Influence of clay licks on the diversity and structure of an Amazonian forest

Molina E., Espelta J.M., Pino J., Bagaria G., Armenteras D. (2018) Influence of clay licks on the diversity and structure of an Amazonian forest. Biotropica. 50: 740-749.
Link
Doi: 10.1111/btp.12568

Abstract:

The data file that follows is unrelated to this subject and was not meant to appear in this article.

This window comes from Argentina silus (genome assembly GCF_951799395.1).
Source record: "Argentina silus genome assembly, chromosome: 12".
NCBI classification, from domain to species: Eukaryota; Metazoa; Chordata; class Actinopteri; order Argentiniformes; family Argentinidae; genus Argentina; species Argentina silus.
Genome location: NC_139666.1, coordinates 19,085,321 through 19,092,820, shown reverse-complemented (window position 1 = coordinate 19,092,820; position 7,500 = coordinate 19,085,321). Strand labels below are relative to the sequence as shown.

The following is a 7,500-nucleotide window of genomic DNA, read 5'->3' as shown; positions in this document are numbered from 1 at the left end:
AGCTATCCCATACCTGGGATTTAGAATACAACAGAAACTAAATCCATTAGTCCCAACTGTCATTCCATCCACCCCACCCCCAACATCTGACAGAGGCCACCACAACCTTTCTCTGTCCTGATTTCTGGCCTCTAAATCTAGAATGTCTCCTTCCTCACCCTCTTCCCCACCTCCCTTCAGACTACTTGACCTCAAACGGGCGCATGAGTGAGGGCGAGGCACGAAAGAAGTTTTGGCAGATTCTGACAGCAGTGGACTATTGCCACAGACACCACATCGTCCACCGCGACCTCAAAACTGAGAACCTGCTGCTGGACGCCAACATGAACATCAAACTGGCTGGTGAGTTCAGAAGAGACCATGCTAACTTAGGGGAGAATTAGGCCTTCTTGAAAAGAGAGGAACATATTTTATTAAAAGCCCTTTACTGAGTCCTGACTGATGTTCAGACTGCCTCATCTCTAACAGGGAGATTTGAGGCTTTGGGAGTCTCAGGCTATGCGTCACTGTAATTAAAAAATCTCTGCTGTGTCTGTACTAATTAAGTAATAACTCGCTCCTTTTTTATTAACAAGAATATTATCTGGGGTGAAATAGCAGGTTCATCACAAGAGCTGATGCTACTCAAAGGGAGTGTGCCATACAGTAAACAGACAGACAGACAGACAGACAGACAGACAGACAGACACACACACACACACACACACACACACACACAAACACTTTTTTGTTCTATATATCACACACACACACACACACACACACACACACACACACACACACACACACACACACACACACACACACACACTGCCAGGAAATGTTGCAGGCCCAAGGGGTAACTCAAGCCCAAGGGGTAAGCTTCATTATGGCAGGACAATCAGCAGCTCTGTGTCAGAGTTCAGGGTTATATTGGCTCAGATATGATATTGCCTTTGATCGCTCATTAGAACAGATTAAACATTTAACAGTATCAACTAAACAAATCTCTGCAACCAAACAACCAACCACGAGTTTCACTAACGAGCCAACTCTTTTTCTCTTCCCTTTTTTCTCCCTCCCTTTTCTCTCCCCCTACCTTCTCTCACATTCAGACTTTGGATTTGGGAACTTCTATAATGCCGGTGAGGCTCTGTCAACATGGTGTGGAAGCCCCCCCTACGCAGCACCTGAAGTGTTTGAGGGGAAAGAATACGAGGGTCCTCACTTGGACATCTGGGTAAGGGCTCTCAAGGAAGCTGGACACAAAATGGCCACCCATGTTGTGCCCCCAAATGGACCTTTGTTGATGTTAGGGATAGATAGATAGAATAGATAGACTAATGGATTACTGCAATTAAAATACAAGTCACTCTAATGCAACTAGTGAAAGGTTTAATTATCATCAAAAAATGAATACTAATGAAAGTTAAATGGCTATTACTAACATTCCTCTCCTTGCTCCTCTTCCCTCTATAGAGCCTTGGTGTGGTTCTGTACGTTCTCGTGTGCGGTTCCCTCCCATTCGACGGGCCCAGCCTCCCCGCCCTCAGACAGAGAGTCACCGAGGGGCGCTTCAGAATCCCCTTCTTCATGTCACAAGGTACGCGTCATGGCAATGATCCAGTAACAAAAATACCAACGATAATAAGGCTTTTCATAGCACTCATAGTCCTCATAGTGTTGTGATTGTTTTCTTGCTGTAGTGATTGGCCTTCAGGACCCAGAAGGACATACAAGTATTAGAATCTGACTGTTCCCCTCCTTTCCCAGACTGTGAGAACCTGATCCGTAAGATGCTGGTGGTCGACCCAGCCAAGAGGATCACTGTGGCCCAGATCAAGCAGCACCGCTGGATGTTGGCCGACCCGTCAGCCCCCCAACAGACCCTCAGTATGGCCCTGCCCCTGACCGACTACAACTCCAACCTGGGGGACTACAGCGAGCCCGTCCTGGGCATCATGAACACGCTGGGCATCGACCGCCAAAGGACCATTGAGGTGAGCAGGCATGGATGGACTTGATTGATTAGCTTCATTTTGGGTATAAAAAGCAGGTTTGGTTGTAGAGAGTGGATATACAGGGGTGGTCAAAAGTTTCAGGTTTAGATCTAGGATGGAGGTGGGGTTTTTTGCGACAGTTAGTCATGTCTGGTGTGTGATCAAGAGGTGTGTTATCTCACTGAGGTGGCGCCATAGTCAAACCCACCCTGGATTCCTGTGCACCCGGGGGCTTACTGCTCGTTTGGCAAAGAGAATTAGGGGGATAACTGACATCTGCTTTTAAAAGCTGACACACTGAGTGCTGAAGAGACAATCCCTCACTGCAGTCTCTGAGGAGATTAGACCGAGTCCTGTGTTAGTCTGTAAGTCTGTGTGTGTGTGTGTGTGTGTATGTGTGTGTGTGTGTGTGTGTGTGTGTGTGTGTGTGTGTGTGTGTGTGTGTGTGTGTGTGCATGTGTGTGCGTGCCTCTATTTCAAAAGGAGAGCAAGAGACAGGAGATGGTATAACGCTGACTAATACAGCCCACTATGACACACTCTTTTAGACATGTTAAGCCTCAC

The spatial heterogeneity of resource availability is a major driver of biodiversity patterns. Some environmental conditions and resources are characterized by large-scale patterns of variation within the landscape. Clumped local discontinuities or discrete elements also increase spatial heterogeneity, promoting local ‘biodiversity hot spots’ by modifying habitat characteristics and promoting plant–animal interactions. Clay licks are faunal attractors owing to their role in the nutritional ecology of the user species; nevertheless, the effect of their presence on the surrounding vegetation has been poorly quantified. Here, we use data from 100 × 10 m transects and evaluate the effects of the presence of clay licks on forest diversity and structure at local and landscape scales. In clay lick areas, there was a higher abundance of certain species, which helps to homogenize species composition between localities counteracting the natural distance-decay of compositional similarity between transects without clay lick influence (controls). Compared to control sites, clay lick′s forests had higher palm densities, shorter but more variable individuals in the canopy and understory, a thinner canopy layer, and denser herbaceous and ground level covers. These differences were found along the whole length of transects in both sampled areas types. These results reveal that the presence of discrete elements (i.e., clay licks) may help to explain the compositional and structural heterogeneity of Amazonian forests influencing ecological processes such as seed dispersal and trampling. These considerations may be relevant for other biomes where clay licks are present and give weight to their inclusion in conservation initiatives in tropical forests. © 2018 The Association for Tropical Biology and Conservation

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